4) “I know you have a lot on your plate right now. I’d love to drop off dinner for you and your family.”
Making a practical and concrete offer of comfort can be helpful to someone coping with a loss. Small tasks like shopping for food and cooking can feel overwhelming. Dropping off a homemade meal can ease a burden and can be a great way to offer your most heartfelt sympathy.
5) “You and your family have been through so much lately. I am really in awe of your strength. If you need to take a break from being strong, I’m here.”
Reminding the grieving person that they are strong can bolster the person dealing with a personal tragedy, as it’s easy for them to feel weak and worn down. They may also need to hear that it’s okay to have weak and vulnerable moments, too.
5 Ways to Say It With Action
Watching your loved one grieve; mourning their loss, may make you feel helpless and wishing you could take away the pain or bring comfort. This feeling often compels people to express their deepest sympathy by doing something practical to help, and chances are these acts of sympathy will be welcomed.
If you want to help through action, be specific in your offers. “Let me know if/or what I can do to help” is a lovely gesture, but often those who have just lost a loved one feel as though they are drowning in all that needs doing. Offering specific tasks may just be the lifeline they need.
- Offer to do chores: Offer to help with housework (laundry) or yard work (mowing the lawn). Offer to work alongside them if it may feel overwhelming to work solo.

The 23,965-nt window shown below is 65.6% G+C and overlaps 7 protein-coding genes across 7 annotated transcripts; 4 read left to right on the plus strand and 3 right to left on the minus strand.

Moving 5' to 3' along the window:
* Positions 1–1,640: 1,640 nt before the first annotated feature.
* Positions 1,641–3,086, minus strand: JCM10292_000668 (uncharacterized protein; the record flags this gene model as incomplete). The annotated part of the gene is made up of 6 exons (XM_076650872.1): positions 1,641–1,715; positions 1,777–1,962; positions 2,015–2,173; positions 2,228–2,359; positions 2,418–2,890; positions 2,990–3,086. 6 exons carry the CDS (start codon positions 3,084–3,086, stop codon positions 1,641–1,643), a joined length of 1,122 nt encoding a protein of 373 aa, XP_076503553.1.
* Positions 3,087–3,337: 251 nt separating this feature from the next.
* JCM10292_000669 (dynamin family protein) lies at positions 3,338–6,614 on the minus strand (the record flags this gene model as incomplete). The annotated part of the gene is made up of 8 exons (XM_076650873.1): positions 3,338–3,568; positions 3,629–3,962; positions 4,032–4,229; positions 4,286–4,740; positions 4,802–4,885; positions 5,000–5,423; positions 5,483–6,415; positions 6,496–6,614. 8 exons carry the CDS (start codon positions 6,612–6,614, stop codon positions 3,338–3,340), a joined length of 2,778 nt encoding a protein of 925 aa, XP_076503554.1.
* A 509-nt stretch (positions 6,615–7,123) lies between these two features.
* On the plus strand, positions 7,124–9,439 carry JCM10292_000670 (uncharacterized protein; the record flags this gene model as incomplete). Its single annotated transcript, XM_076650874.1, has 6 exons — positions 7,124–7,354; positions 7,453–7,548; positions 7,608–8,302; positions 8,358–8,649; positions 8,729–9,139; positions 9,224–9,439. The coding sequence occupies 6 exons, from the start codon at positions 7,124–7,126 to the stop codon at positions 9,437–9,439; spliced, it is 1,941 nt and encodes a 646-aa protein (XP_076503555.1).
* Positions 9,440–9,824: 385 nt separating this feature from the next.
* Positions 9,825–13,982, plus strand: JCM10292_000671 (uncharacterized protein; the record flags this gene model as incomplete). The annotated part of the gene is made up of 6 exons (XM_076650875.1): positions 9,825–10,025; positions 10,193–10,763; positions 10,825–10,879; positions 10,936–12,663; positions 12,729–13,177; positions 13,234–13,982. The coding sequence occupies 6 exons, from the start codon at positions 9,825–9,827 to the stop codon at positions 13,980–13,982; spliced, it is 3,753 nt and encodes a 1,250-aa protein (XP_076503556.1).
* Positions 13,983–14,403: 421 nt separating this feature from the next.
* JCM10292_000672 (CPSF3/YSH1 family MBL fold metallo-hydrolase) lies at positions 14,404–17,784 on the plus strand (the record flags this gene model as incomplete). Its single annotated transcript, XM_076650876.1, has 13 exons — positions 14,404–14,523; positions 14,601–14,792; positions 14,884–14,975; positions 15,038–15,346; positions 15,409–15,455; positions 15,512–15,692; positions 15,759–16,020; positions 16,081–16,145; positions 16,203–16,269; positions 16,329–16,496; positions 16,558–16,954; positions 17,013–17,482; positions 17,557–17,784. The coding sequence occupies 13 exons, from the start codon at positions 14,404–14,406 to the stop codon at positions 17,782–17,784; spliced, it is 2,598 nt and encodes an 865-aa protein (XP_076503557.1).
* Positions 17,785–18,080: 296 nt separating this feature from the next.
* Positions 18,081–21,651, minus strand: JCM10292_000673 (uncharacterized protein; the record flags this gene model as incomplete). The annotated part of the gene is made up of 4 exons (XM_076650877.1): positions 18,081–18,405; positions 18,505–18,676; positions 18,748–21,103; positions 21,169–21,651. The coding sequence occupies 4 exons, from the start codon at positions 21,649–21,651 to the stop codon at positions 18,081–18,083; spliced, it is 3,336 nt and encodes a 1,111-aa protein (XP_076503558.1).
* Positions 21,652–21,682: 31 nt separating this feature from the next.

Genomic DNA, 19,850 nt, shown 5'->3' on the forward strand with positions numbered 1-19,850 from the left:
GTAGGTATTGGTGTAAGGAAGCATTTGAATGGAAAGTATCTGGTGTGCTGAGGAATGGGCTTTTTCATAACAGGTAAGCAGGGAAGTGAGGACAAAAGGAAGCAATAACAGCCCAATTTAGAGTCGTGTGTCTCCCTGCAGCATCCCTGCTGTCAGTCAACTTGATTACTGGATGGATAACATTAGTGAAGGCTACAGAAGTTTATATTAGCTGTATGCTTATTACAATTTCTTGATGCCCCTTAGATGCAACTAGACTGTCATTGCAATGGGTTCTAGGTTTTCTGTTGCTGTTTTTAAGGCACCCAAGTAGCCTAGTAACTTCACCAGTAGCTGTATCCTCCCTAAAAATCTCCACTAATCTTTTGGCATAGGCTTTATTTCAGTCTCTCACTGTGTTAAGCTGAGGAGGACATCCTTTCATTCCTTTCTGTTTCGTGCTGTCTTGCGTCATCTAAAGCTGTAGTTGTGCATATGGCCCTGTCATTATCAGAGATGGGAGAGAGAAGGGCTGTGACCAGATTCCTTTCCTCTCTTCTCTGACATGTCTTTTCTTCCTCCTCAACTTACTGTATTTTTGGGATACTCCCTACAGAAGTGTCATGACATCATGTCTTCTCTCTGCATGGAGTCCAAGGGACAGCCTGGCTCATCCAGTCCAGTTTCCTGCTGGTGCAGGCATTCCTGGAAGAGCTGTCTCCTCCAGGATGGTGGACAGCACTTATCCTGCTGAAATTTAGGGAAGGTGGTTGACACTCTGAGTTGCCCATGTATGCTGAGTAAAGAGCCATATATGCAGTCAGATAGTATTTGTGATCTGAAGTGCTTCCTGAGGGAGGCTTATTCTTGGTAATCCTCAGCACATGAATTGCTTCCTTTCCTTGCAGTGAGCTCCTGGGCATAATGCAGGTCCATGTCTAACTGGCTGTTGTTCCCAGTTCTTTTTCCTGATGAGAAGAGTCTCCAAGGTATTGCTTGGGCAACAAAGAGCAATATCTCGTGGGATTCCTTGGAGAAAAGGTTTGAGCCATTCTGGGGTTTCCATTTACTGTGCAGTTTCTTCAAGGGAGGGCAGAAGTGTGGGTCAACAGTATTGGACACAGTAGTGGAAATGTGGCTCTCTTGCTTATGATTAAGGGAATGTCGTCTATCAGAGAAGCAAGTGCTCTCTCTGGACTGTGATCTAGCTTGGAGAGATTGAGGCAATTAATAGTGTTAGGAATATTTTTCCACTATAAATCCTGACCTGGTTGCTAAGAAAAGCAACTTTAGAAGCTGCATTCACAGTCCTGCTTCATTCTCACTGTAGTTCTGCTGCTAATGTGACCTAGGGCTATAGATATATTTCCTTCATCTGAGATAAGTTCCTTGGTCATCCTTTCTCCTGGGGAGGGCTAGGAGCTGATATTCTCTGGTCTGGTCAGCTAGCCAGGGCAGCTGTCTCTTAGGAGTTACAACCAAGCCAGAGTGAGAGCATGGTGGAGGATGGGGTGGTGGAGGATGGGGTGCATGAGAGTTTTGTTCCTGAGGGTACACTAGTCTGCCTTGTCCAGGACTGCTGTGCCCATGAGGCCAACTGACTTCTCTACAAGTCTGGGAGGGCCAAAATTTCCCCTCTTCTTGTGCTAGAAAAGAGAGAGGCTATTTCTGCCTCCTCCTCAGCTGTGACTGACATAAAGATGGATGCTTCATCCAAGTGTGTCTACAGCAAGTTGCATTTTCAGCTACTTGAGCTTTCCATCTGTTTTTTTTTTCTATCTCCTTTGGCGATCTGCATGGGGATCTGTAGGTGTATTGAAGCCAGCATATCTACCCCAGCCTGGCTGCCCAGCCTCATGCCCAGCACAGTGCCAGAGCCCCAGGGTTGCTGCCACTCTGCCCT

- Buy groceries: Check their refrigerator and pantry. Buy staples to restock their kitchen, especially if they will have guests from out of town.
- Transport: Help the grieving person with transport for errands (especially if they are elderly or uncomfortable doing errands on their own), or transport guests or family members that have come from out of town.
- Provide ready-made meals: Stick to basic meals like; pies, casseroles, or lasagna. Comfort foods are always appreciated during difficult times. Ideally, bring enough to feed the entire family.
- Get them outside: Getting some fresh air, a little exercise, or fresh air can help take their minds off all the busyness of what is happening around them. People oftentimes find peace in nature, and it can also be a great time to share some cherished memories of a loved one who has passed away.
Frequently Asked Questions (FAQs)
1. How do I tell someone I’m thinking of them when I’m uncomfortable telling them in person?
“I’m sending my love to you and your family during this difficult time.”
It’s brief, simple, and sweet. Its direct sincerity may comfort a grieving person. This message can either appear directly on a sympathy card or be sent via a text message if that feels most comfortable to you.
2. What is a good short sympathy message?
A good short sympathy message is one that expresses your condolences and offers support in a heartfelt and concise manner. Here are some examples:
1. “I’m so sorry for your loss. My thoughts are with you during this difficult time.”
2. “Sending you love and strength as you navigate through this tough period.”